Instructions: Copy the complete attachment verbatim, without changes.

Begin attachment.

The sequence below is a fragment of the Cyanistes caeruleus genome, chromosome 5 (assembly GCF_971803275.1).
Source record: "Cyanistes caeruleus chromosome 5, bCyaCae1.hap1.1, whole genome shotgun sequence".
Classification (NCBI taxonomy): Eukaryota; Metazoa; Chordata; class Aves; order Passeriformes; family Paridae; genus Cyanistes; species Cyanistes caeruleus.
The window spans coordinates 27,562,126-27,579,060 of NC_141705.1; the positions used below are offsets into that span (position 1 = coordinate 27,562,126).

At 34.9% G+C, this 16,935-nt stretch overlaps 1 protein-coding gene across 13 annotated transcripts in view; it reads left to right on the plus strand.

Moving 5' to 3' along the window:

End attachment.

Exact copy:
The sequence below is a fragment of the Cyanistes caeruleus genome, chromosome 5 (assembly GCF_971803275.1).
Source record: "Cyanistes caeruleus chromosome 5, bCyaCae1.hap1.1, whole genome shotgun sequence".
Classification (NCBI taxonomy): Eukaryota; Metazoa; Chordata; class Aves; order Passeriformes; family Paridae; genus Cyanistes; species Cyanistes caeruleus.
The window spans coordinates 27,562,126-27,579,060 of NC_141705.1; the positions used below are offsets into that span (position 1 = coordinate 27,562,126).

At 34.9% G+C, this 16,935-nt stretch overlaps 1 protein-coding gene across 13 annotated transcripts in view; it reads left to right on the plus strand.

Moving 5' to 3' along the window: